Engineers at UC San Diego have been selected by DARPA to participate in the Automatic Implementation of Secure Silicon (AISS) program to increase the security of our nation’s semiconductor supply chain. Through a team of academic, government and industry partners, the AISS program aims to automate the process of incorporating scalable defense mechanisms into semiconductor chip designs, while allowing designers to explore chip economics versus security trade-offs based on the expected application.
AISS is composed of two teams of researchers and engineers who will explore the development of a novel design tool and IP ecosystem – which includes tool vendors, chip developers, and IP licensors – allowing defenses to be incorporated efficiently into chip designs. The expected AISS technologies could enable hardware developers to not only integrate the appropriate level of state-of-the-art security based on the target application, but also balance security with economic considerations like power consumption, die area, and performance.
UC San Diego engineers will work on the team led by Synopsys, an electronic design automation company, as prime contractor. Engineers led by Sujit Dey, a professor of Electrical and Computer Engineering and director fo the Center for Wireless Communications at the Jacobs School, will create a framework to allow developers of new machine vision and artificial intelligence algorithms to more efficiently take advantage of both embedded software and hardware accelerators, resulting in optimized system-on-chip architectures which can meet desired power, area and speed metrics, with security built in to the process.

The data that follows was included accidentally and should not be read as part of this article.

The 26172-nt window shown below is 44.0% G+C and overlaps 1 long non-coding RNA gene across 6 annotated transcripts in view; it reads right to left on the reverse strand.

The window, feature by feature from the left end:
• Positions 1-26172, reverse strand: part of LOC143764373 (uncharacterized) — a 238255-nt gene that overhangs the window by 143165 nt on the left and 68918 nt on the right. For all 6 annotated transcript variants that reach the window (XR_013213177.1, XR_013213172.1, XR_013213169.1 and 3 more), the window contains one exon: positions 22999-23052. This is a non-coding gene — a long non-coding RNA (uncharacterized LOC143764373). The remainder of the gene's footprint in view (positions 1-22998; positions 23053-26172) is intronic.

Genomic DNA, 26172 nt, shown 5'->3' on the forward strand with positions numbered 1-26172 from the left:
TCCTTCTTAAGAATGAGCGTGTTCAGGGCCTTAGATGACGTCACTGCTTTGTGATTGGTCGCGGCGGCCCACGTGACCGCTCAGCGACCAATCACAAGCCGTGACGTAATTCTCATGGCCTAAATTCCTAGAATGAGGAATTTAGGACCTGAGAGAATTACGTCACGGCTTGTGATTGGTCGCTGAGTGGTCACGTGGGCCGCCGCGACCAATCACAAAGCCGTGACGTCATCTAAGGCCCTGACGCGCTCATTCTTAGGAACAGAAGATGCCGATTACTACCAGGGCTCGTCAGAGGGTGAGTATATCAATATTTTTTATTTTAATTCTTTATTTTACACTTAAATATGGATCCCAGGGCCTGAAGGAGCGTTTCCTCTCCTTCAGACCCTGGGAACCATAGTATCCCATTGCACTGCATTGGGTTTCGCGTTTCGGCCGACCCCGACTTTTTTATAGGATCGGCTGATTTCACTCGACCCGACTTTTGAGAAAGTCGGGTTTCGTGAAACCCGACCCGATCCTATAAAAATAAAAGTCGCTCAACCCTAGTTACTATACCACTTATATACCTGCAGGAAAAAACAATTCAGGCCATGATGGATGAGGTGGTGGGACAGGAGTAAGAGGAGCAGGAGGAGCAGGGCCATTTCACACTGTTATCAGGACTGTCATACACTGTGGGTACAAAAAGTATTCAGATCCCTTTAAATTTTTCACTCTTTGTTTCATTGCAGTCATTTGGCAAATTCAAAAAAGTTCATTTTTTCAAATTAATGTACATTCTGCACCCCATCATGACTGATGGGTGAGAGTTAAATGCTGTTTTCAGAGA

“We are developing a framework which ultimately will let developers of new machine vision and machine learning algorithms specify their application at a high level, and our methodology will come up with a very efficient hardware-software co-design implementation for them to use,” said Dey.
Dey and his team will collaborate with Anand Raghunathan from Purdue University on this task. The rest of the larger Synopsys-led team includes Arm, Boeing, Florida Institute for Cybersecurity Research at the University of Florida, Texas A&M University, and UltraSoC.
The AISS program is part of DARPA’s larger Electronics Resurgence Initiative, which engineers at the Jacobs School are also part of; electrical engineering Professor Andrew Kahng is leading a multi-institution project which aims to develop electronic design automation tools for 24-hour, no-human-in-the-loop hardware layout generation.
This research was, in part, funded by the U.S. Government. The views and conclusions contained in this document are those of the authors and should not be interpreted as representing the official policies, either expressed or implied, of the U.S. Government.
Jacobs School of Engineering